What we don’t want to do is end up uninviting the Holy Spirit from our Personal Board of Directors.  The key is to earnestly listen to the wisdom of the teachings of the Church.  If we find ourselves in disagreement with the Church, we owe it to our faith to explore this disconnect.  Sometimes it’s a matter of understanding why the Church teaches what it does.  It’s not ok for a person to simply dismiss a teaching that they don’t agree with; rather, this is a reason for deeper prayer, study, and exploration in faith.

  • What is your decision making process?  In what way does it align with the self-others-God explanation of CCC, 1788?  In what way does it differ?
  • Who is on your Personal Board of Directors?  Have you appointed any “yes-men” or superegos?  
  • What insights do you gain from thinking about informing conscience in this way?

Follow Your Conscience

Catholic Teaching insists that we have an obligation to follow our conscience, but stated more precisely, we have an obligation to follow our formed and informed conscience.

Conscience Form Inform Follow

It is in this context that it makes sense to return to a discussion about moral responsibility and sin, because it is our conscience that enables us to take responsibility for our actions (CCC, 1781).

How can we say something is “wrong” if you’re following your conscience?

Faced with a moral choice, our conscience can either make a right judgment or a wrong one.  Sometimes, we will be following our conscience and still end up making a mistake, which Catholic tradition calls “erroneous conscience” (CCC, 1786, 1790).   Actually, there are different levels of assessment here:

  1. Invincible Ignorance – if a person honestly did not know something was wrong (and there is not a reasonable expectation that they should have known), then it is considered a true accident.
    • Although the person may have done something wrong, they are not in violation of their conscience.
    • It is expected that they will make amends for any damage done, but they are not morally responsible. (See CCC, 1793)
  2. Vincible Ignorance – if a person claims that they didn’t know something was wrong, but when we logically assess the situation, we can safely say that they should have known better.  In the court of law, we call this negligence.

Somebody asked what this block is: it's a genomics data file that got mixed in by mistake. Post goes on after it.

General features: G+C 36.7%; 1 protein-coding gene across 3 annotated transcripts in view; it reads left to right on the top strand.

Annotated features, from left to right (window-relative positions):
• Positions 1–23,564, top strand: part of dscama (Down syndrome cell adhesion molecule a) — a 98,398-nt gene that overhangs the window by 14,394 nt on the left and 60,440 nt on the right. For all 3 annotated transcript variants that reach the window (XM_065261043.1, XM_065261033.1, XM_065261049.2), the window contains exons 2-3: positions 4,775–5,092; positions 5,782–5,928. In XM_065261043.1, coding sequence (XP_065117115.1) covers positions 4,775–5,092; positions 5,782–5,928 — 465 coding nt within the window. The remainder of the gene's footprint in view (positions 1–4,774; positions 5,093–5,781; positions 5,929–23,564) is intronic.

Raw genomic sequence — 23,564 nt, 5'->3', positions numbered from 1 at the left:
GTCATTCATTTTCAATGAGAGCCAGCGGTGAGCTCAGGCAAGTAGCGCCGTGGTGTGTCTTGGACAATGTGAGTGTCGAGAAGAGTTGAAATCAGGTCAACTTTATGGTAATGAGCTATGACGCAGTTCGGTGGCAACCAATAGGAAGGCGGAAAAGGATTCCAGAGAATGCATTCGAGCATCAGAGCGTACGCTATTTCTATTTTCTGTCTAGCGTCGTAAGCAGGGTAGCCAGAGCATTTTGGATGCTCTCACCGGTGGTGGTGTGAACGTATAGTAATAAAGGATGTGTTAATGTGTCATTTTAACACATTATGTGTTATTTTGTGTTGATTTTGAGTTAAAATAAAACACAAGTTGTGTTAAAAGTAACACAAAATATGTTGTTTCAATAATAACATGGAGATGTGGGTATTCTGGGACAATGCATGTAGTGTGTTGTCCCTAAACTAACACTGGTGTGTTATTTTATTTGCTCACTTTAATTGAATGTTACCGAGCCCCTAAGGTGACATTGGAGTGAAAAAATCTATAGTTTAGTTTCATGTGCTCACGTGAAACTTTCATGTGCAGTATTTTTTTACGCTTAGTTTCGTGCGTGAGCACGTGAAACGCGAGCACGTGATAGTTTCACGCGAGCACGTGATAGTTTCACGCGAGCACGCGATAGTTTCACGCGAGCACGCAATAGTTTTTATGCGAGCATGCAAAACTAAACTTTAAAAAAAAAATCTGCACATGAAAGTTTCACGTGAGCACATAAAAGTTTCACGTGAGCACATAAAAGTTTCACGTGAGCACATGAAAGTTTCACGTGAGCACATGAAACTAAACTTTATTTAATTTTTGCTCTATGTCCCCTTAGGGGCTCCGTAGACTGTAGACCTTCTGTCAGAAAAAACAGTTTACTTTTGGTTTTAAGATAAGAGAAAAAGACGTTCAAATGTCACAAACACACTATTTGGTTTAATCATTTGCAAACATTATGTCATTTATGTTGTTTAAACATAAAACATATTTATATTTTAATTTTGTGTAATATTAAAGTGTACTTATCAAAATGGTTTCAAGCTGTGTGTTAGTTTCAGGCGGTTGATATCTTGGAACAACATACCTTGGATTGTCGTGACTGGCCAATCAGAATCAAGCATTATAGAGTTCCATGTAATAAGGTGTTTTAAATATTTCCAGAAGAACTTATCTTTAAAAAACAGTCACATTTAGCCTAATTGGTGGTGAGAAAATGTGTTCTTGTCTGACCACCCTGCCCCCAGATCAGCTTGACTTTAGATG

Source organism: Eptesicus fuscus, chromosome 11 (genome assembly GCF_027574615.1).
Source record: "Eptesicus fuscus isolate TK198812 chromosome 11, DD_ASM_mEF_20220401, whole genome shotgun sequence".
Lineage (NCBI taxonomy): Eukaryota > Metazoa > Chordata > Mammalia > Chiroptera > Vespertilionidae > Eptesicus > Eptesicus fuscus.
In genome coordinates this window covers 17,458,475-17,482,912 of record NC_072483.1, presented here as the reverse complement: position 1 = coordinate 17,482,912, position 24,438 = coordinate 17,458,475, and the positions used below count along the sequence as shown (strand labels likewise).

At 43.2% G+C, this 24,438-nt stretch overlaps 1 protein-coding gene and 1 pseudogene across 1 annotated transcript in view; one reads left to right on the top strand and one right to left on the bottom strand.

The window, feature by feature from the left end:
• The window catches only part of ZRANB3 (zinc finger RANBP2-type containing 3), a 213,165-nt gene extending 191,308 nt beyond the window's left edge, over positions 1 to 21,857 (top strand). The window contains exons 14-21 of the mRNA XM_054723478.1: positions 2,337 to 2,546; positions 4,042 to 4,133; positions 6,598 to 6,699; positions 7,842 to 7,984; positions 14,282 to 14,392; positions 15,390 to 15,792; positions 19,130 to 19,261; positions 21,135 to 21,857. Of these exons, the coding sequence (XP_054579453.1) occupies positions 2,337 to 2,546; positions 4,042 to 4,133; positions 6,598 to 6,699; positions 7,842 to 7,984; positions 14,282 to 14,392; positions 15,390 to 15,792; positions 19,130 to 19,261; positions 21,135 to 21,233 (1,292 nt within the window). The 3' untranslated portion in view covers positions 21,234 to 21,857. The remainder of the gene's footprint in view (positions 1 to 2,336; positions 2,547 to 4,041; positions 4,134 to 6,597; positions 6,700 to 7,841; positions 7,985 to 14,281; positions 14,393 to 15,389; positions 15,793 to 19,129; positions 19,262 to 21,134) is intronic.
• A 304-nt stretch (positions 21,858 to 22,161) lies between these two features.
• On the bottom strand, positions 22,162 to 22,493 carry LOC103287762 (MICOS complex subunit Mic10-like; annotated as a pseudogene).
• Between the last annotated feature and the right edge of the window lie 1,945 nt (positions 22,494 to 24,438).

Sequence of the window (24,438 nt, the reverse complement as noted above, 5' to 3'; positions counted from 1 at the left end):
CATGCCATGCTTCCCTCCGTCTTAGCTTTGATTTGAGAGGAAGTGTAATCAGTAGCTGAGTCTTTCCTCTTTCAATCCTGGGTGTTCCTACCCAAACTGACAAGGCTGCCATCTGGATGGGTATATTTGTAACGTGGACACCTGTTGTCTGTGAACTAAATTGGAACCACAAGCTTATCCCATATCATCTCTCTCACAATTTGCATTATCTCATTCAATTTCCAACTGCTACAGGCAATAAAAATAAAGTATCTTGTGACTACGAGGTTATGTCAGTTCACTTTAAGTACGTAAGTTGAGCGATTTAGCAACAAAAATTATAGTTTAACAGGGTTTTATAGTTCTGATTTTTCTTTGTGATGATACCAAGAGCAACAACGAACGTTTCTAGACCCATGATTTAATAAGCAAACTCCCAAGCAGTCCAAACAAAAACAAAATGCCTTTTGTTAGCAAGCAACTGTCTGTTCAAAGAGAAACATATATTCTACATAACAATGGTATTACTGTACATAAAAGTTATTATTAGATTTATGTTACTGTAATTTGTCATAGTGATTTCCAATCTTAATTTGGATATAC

• When a wrongdoing falls under this umbrella of  “willful ignorance,”  the person bears moral responsibility, but it is still not considered a “sin” (CCC, 1791-1792).
  3. Sin – For something to be considered a sin, it must be a deliberate decision to violate our conscience. Therein, we must have both:
    • Knowledge that it is wrong
    • Freedom to choose

There are times when we know what is wrong, but we do it anyway.   St. Augustine tells a story from his adolescence (in Book 2, Chapter IV of his Confessions) when he stole some pears.  He knew it was wrong; he admits that he was neither hungry, nor poor when he did it.  He stole them for the thrill of stealing – simply because it was forbidden.

There was a pear tree close to our own vineyard, heavily laden with fruit, which was not tempting either for its color or for its flavor. Late one night — having prolonged our games in the streets until then, as our bad habit was — a group of young scoundrels, and I among them, went to shake and rob this tree. We carried off a huge load of pears, not to eat ourselves, but to dump out to the hogs, after barely tasting some of them ourselves. Doing this pleased us all the more because it was forbidden. Such was my heart, O God, such was my heart — which thou didst pity even in that bottomless pit. Behold, now let my heart confess to thee what it was seeking there, when I was being gratuitously wanton, having no inducement to evil but the evil itself. It was foul, and I loved it. I loved my own undoing. I loved my error — not that for which I erred but the error itself. A depraved soul, falling away from security in thee to destruction in itself, seeking nothing from the shameful deed but shame itself.*

We all have a pear-tree story of our own; a time which we were clearly choosing to do something that was in violation of our conscience.

The next post on Morality will explore and unpack some of the traditional vocabulary surrounding sin.  For now, consider the following:

  • Can you relate to these three categories of “doing something wrong” – invincible ignorance (accident), vincible ignorance (negligence), and sin (deliberate decision)?  Which do you struggle with most and why?

Morality Part 3: Forming Your Conscience

I have my Grandmom’s chin.  So does my mother, my aunts and uncles, most of my cousins, and my younger son.  When I was a teen, I noticed that Grandmom’s sister, Aunt Helen has this same chin, and when she agrees with you on something, she sticks out that pointy chin, presses her lips together, and v-e-r-y slowly nods her head three or four times.  Then I noticed that Grandmom often does the same thing.  And so does my Mom.  And now I even do it.